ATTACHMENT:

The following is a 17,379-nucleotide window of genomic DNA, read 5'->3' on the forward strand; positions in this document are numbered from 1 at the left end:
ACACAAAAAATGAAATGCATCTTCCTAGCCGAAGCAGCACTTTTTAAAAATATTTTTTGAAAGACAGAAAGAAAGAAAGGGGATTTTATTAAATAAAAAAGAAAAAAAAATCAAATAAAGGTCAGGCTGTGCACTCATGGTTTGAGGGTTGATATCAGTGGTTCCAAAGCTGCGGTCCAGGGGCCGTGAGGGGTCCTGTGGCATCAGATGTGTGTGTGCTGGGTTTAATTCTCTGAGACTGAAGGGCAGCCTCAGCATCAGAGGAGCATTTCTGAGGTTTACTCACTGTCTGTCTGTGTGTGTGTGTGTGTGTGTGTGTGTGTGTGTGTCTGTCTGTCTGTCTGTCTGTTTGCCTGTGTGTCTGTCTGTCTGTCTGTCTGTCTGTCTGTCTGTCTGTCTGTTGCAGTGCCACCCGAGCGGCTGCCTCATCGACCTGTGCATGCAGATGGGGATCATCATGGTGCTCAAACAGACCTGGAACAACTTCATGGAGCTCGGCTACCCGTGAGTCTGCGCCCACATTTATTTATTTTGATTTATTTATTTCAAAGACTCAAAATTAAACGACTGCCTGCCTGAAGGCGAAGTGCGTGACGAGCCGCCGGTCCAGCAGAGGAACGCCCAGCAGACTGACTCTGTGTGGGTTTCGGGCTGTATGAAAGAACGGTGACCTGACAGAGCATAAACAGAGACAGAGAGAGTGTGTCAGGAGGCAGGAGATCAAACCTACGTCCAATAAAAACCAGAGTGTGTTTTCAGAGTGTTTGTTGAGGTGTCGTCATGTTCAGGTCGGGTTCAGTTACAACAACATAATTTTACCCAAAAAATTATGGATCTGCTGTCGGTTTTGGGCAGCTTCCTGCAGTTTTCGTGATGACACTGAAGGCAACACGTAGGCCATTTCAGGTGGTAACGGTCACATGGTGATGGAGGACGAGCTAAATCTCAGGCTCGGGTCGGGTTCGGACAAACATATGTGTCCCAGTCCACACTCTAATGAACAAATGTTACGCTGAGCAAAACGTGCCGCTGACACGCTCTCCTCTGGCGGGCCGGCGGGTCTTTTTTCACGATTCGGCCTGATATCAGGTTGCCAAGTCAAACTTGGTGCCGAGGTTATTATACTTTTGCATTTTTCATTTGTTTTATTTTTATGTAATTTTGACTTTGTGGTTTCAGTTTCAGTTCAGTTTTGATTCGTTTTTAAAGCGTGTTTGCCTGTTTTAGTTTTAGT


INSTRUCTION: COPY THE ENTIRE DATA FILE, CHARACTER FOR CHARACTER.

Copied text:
The following is a 17,379-nucleotide window of genomic DNA, read 5'->3' on the forward strand; positions in this document are numbered from 1 at the left end:
ACACAAAAAATGAAATGCATCTTCCTAGCCGAAGCAGCACTTTTTAAAAATATTTTTTGAAAGACAGAAAGAAAGAAAGGGGATTTTATTAAATAAAAAAGAAAAAAAAATCAAATAAAGGTCAGGCTGTGCACTCATGGTTTGAGGGTTGATATCAGTGGTTCCAAAGCTGCGGTCCAGGGGCCGTGAGGGGTCCTGTGGCATCAGATGTGTGTGTGCTGGGTTTAATTCTCTGAGACTGAAGGGCAGCCTCAGCATCAGAGGAGCATTTCTGAGGTTTACTCACTGTCTGTCTGTGTGTGTGTGTGTGTGTGTGTGTGTGTGTGTGTCTGTCTGTCTGTCTGTCTGTTTGCCTGTGTGTCTGTCTGTCTGTCTGTCTGTCTGTCTGTCTGTCTGTCTGTTGCAGTGCCACCCGAGCGGCTGCCTCATCGACCTGTGCATGCAGATGGGGATCATCATGGTGCTCAAACAGACCTGGAACAACTTCATGGAGCTCGGCTACCCGTGAGTCTGCGCCCACATTTATTTATTTTGATTTATTTATTTCAAAGACTCAAAATTAAACGACTGCCTGCCTGAAGGCGAAGTGCGTGACGAGCCGCCGGTCCAGCAGAGGAACGCCCAGCAGACTGACTCTGTGTGGGTTTCGGGCTGTATGAAAGAACGGTGACCTGACAGAGCATAAACAGAGACAGAGAGAGTGTGTCAGGAGGCAGGAGATCAAACCTACGTCCAATAAAAACCAGAGTGTGTTTTCAGAGTGTTTGTTGAGGTGTCGTCATGTTCAGGTCGGGTTCAGTTACAACAACATAATTTTACCCAAAAAATTATGGATCTGCTGTCGGTTTTGGGCAGCTTCCTGCAGTTTTCGTGATGACACTGAAGGCAACACGTAGGCCATTTCAGGTGGTAACGGTCACATGGTGATGGAGGACGAGCTAAATCTCAGGCTCGGGTCGGGTTCGGACAAACATATGTGTCCCAGTCCACACTCTAATGAACAAATGTTACGCTGAGCAAAACGTGCCGCTGACACGCTCTCCTCTGGCGGGCCGGCGGGTCTTTTTTCACGATTCGGCCTGATATCAGGTTGCCAAGTCAAACTTGGTGCCGAGGTTATTATACTTTTGCATTTTTCATTTGTTTTATTTTTATGTAATTTTGACTTTGTGGTTTCAGTTTCAGTTCAGTTTTGATTCGTTTTTAAAGCGTGTTTGCCTGTTTTAGTTTTAGT